The pin and double attack will be the key combinational themes of this problem. White's pieces are placed rather awkwardly.
5 Challenges
Chigorin-Lasker, London 1899

Chigorin-Lasker, London 1899

Black has sacrificed the exchange for a ferocious attack on the White king.
5 Challenges
Pillsbury-Lasker, St.Petersburg 1896

Pillsbury-Lasker, St.Petersburg 1896

This is the conclusion of one of the most famous combinations of all time.
7 Challenges
Steinitz-Lasker, Nuremberg 1896

Steinitz-Lasker, Nuremberg 1896

Lasker is down a pawn, but all of his pieces are aimed at the White king.
8 Challenges
Lasker-Steinitz, Moscow 1896/97

Lasker-Steinitz, Moscow 1896/97

All of White's pieces are aggressively placed. A combination looms on the horizon.
7 Challenges
Lasker-Bauer, USA 1908

Lasker-Bauer, USA 1908

Black's major pieces are out of play off on the side of the board. White takes advantage of this with a direct assault on the Black king.
8 Challenges
Porges-Lasker, Nuremberg 1896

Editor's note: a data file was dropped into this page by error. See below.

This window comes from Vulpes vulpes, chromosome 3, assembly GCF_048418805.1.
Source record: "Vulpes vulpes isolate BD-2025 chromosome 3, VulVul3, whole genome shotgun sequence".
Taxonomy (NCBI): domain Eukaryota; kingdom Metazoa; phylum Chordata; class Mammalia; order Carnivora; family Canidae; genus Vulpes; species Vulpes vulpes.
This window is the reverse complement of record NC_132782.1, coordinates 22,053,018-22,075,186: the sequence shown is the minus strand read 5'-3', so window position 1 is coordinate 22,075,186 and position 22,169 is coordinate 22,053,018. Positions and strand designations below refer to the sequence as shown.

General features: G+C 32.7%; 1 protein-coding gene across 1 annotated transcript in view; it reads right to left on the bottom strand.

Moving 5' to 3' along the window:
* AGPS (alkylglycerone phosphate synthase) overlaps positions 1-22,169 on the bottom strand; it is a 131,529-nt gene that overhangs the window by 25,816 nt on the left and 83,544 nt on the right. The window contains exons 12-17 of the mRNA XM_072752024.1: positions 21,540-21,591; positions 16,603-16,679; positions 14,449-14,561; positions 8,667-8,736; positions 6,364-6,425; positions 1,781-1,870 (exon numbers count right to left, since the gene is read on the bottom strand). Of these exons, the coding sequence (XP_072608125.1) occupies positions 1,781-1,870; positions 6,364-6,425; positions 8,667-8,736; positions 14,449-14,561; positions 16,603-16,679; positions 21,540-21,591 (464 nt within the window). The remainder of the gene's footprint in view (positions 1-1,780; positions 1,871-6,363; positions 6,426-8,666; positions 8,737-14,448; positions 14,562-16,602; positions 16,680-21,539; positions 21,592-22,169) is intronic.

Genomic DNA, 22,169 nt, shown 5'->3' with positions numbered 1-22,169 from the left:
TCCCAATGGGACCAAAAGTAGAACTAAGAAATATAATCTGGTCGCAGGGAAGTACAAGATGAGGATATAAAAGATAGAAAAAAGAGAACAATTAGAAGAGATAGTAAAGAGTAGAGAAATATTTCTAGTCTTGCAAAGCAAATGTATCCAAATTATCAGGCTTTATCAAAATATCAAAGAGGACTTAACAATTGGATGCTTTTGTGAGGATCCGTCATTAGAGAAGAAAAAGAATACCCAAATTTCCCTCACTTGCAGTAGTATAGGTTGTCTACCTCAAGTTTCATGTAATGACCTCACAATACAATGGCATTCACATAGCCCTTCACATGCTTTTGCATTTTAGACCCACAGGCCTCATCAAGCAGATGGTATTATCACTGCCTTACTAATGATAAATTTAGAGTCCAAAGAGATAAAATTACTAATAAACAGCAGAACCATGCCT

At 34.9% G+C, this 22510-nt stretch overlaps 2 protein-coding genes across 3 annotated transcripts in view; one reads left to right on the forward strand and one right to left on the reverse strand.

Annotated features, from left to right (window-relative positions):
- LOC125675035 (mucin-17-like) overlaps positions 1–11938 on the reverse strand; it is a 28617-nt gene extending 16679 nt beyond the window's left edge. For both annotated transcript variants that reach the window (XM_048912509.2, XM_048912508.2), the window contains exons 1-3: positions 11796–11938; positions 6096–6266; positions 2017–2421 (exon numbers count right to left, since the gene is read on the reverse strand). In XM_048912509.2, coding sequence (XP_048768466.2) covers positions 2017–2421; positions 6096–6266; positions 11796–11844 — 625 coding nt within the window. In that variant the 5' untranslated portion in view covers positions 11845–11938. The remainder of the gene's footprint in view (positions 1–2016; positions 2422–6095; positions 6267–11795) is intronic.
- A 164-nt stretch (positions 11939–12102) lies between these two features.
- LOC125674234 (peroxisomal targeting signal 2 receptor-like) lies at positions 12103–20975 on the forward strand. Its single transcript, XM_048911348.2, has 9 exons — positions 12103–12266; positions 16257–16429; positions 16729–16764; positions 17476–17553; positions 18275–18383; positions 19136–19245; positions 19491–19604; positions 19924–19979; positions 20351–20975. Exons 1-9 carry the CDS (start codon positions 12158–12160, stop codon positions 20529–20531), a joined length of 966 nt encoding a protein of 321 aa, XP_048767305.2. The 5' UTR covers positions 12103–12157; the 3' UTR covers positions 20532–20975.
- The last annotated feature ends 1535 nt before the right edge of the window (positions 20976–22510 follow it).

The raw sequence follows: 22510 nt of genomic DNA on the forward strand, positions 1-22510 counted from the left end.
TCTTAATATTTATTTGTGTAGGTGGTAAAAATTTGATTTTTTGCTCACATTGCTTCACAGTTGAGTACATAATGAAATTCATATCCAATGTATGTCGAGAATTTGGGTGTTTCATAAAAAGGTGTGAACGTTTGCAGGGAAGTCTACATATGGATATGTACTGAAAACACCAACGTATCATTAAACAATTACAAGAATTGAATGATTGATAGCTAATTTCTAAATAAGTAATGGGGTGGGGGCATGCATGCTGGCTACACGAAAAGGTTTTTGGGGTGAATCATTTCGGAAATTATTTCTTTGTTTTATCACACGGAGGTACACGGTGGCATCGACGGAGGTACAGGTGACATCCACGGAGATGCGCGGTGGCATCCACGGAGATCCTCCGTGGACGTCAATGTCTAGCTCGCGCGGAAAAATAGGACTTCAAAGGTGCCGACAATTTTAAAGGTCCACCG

Porges-Lasker, Nuremberg 1896

Black has pressure on the kingside, but White wants to exchange Black's strong knight. What is the best way to keep the initiative?
8 Challenges
Janowski-Lasker, Paris 1909

Janowski-Lasker, Paris 1909

Black has strong pressure on the kingside and needs to find a way to continue his attack. In this position, Janowski's split kingside pawns should spur your creativity.
4 Challenges
Lasker-Bauer, Amsterdam 1889

Lasker-Bauer, Amsterdam 1889

Lasker wrote: "In the beginning of the game, ignore the search for combinations, abstain from violent moves, aim for small advantages, accumulate them."
8 Challenges
Bernstein-Capablanca, Moscow 1914

Bernstein-Capablanca, Moscow 1914

Capablanca combines the combinational themes of double attack and deflection of defender.
3 Challenges
Capablanca-Rossolimo, Paris 1938

Capablanca-Rossolimo, Paris 1938

This problem illustrates the theme of discovered attack. All of the pieces are hanging, but it's White to move.
3 Challenges
Bogoljubov-Capablanca, Bad Kissingen 1928

Bogoljubov-Capablanca, Bad Kissingen 1928

Capablanca illustrates the theme of clearing space.
2 Challenges
Capablanca-Vassaux, Buenos Aires Olympiad 1939

Capablanca-Vassaux, Buenos Aires Olympiad 1939

White's pieces are aiming at Black's king, while Black's queen is out of play. Capablanca shows how to use a tempo in order to gain time for the attack.